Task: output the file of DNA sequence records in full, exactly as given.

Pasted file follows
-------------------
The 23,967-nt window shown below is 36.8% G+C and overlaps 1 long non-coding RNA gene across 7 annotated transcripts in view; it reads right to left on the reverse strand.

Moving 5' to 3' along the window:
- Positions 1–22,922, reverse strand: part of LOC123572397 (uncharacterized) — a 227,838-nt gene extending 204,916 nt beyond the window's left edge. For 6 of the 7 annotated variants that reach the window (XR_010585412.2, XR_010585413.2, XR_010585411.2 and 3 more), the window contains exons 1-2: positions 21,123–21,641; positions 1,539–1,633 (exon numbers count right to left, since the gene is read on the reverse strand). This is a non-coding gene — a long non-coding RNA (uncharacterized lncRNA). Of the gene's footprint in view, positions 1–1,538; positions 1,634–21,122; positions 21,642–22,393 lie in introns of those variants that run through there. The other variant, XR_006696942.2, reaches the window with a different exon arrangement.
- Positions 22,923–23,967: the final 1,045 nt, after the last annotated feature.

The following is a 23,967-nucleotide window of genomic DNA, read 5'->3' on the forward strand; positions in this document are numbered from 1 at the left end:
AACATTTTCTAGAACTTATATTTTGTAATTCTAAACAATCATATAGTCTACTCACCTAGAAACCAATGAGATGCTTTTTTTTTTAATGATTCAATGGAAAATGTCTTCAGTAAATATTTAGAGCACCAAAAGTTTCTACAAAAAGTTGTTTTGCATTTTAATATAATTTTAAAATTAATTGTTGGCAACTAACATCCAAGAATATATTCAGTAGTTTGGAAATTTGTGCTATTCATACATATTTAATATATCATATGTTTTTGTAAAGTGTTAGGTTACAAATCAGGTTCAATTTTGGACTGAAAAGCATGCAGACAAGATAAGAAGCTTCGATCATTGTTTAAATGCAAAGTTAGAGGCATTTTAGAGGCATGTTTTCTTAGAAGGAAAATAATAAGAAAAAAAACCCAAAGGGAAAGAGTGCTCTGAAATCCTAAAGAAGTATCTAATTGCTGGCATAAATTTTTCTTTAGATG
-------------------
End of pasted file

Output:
The 23,967-nt window shown below is 36.8% G+C and overlaps 1 long non-coding RNA gene across 7 annotated transcripts in view; it reads right to left on the reverse strand.

Moving 5' to 3' along the window:
- Positions 1–22,922, reverse strand: part of LOC123572397 (uncharacterized) — a 227,838-nt gene extending 204,916 nt beyond the window's left edge. For 6 of the 7 annotated variants that reach the window (XR_010585412.2, XR_010585413.2, XR_010585411.2 and 3 more), the window contains exons 1-2: positions 21,123–21,641; positions 1,539–1,633 (exon numbers count right to left, since the gene is read on the reverse strand). This is a non-coding gene — a long non-coding RNA (uncharacterized lncRNA). Of the gene's footprint in view, positions 1–1,538; positions 1,634–21,122; positions 21,642–22,393 lie in introns of those variants that run through there. The other variant, XR_006696942.2, reaches the window with a different exon arrangement.
- Positions 22,923–23,967: the final 1,045 nt, after the last annotated feature.

The following is a 23,967-nucleotide window of genomic DNA, read 5'->3' on the forward strand; positions in this document are numbered from 1 at the left end:
AACATTTTCTAGAACTTATATTTTGTAATTCTAAACAATCATATAGTCTACTCACCTAGAAACCAATGAGATGCTTTTTTTTTTAATGATTCAATGGAAAATGTCTTCAGTAAATATTTAGAGCACCAAAAGTTTCTACAAAAAGTTGTTTTGCATTTTAATATAATTTTAAAATTAATTGTTGGCAACTAACATCCAAGAATATATTCAGTAGTTTGGAAATTTGTGCTATTCATACATATTTAATATATCATATGTTTTTGTAAAGTGTTAGGTTACAAATCAGGTTCAATTTTGGACTGAAAAGCATGCAGACAAGATAAGAAGCTTCGATCATTGTTTAAATGCAAAGTTAGAGGCATTTTAGAGGCATGTTTTCTTAGAAGGAAAATAATAAGAAAAAAAACCCAAAGGGAAAGAGTGCTCTGAAATCCTAAAGAAGTATCTAATTGCTGGCATAAATTTTTCTTTAGATG